On a private jet en route to Florida, Richard Baker gives a glimpse inside his head.
“I can’t read a book,” the fast-moving, fast-thinking Hudson's Bay Co. chief executive says. Sitting still is clearly not his thing, though there’s no lack of focus for the jobs at hand.
In the days and weeks ahead, he’s opening a Lord & Taylor in Boca Raton, far from the store’s Northeast comfort zone; closing on the Saks Fifth Avenue deal and planning a real estate investment trust to help pay for Saks; working on sensitive management changes across his retail holdings, and thinking about synergies between his businesses to save money and create new experiences in the stores. It’s no wonder he can’t kick back for some leisure reading. Reading a contract? No problem.
With the Saks deal coming to a clean close, Baker’s plate of projects isn’t really any less full. Getting deals done? “That’s the easy part,” Baker says. It’s what comes after the deal—building a new team, consolidating and executing the business for growth—that’s hard.
In Richard Baker’s world, things swirl and move quickly. North America’s newest retail kingpin cooks up a cauldron of ideas and strategies, big and small. Colleagues say he’s hands-on, decisive, a quick study and moves from subject to subject. While some chief executive officers can go on and on in meetings, “with Richard, it’s 20 minutes and you’re out of there,” says a close associate.
“Richard is absolutely very hands-on. He’s learned it from the top down, but he doesn’t get involved in the open-to-buy,” notes one Hudson’s Bay merchant. “Oh, he’s everywhere,” adds a Hudson’s Bay Co. executive. “He’s called me right from the selling floor when he’s had an issue with a vendor.”
“Richard is high energy, aggressive, determined to make his mark, and he’s showing an emerging appreciation for what retail is all about,” says one retail president who competes against Baker.
Baker’s approach, critics suggest, has been to throw it all against the wall and see what sticks. Investments in Fortunoff, Linens-N-Things and Creative Design Studio, a designer and private-label incubator that he created, proved to be flawed strategies and those businesses disappeared. The Great Recession didn’t help. An idea to have associates dress up as elves and distribute Christmas coupons by the Stamford, Conn., train station never materialized, fortunately. And he spent hundreds of thousands of dollars on plans to build an office tower atop the Lord & Taylor flagship, only to abandon the project to focus on the retail business itself. Opening the Lord & Taylor flagship on Thanksgiving Day last year triggered controversy and a chain reaction, pushing Macy’s and Penney’s to do the same this year.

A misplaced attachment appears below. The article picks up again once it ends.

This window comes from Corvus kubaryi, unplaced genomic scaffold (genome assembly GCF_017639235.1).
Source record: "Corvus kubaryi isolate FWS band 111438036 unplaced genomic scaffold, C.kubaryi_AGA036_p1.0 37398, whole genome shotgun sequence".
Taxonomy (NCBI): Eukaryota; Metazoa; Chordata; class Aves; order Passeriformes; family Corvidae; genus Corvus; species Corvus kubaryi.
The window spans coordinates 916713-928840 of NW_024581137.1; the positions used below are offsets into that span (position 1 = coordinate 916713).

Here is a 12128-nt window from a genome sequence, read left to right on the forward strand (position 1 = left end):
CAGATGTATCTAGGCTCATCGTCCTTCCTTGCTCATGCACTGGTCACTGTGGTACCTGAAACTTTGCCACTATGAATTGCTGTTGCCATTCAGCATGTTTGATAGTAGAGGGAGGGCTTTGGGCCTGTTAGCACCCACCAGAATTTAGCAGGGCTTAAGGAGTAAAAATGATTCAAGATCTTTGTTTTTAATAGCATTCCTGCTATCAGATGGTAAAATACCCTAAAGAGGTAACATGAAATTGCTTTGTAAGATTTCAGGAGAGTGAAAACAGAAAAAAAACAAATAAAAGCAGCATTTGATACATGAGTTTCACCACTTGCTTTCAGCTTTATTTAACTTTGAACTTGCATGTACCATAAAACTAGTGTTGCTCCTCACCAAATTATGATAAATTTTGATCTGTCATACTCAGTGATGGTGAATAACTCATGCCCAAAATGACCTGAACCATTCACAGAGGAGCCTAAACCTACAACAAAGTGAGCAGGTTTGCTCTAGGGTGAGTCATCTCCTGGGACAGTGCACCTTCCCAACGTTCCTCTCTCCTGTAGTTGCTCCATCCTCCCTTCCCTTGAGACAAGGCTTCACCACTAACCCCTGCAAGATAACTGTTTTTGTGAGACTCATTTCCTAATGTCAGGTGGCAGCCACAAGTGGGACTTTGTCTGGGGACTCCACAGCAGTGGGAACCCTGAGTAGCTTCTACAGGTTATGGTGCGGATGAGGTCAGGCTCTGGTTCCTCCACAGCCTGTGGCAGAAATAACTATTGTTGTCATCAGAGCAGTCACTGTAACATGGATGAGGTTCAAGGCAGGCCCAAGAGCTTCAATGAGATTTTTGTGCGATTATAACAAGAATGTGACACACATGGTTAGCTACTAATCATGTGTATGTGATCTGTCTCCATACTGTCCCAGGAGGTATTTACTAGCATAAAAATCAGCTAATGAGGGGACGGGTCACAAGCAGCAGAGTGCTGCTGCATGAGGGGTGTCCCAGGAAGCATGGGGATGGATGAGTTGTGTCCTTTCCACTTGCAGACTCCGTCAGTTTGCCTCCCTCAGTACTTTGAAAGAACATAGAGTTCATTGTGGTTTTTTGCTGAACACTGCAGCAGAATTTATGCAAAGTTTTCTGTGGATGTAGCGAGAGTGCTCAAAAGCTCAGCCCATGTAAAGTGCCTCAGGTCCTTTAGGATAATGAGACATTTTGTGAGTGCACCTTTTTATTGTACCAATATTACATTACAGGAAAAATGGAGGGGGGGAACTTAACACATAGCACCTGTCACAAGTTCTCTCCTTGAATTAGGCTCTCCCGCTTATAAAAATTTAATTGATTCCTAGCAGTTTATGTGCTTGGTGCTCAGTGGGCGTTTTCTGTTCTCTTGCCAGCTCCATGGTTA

“He seemed to pull these extraordinary ideas from the sky,” recalls a former L&T worker. When he bought L&T in 2006 for $1.2 billion, “He had this excitement and fearlessness to throw out these ideas… but I believe he has learned from his mistakes. He’s taken a step back and has surrounded himself with people who know.”
Critics aside, what can’t be denied is that Baker’s string of deals—Lord & Taylor, then Hudson’s Bay for $1.8 billion, and Saks for $2.9 billion—were shrewd and strategic, structured with various partners including a Middle Eastern sovereign fund, Bill Mack, Baker’s father Robert, Lee Neibart and debt that would be paid down through clever real estate transactions. He’s unlocking hidden values, potentials and synergies in a retail portfolio containing prime real estate. And unlike other retail investors and private equity firms, he’s never been accused of overpaying, other than by his father.
In just six-and-a-half years, Baker has cobbled together a $7 billion North American retail empire comprising venerable nameplates, and his aggressive buying spree has the industry taking notice. He’s breathed new life into the businesses and made capital improvements, and while having driven out some executives, he recruited former Lane Crawford ceo Bonnie Brooks, a native Canadian, who has professionalized the Hudson’s Bay business by reducing the vendor matrix and adding quality to the mix. Curiously, she shifted from being president over L&T and Hudson’s Bay to vice chairman advising Baker on strategy.
“The truth is, back in 2006 when we bought Lord & Taylor, we were intrigued by the real estate. But once we got more involved, Richard saw the benefits of the operating business,” says his partner Neibart, who came to Boca for the L&T opening. “Richard is a very careful, probing ceo. He’s also good at making things fun.”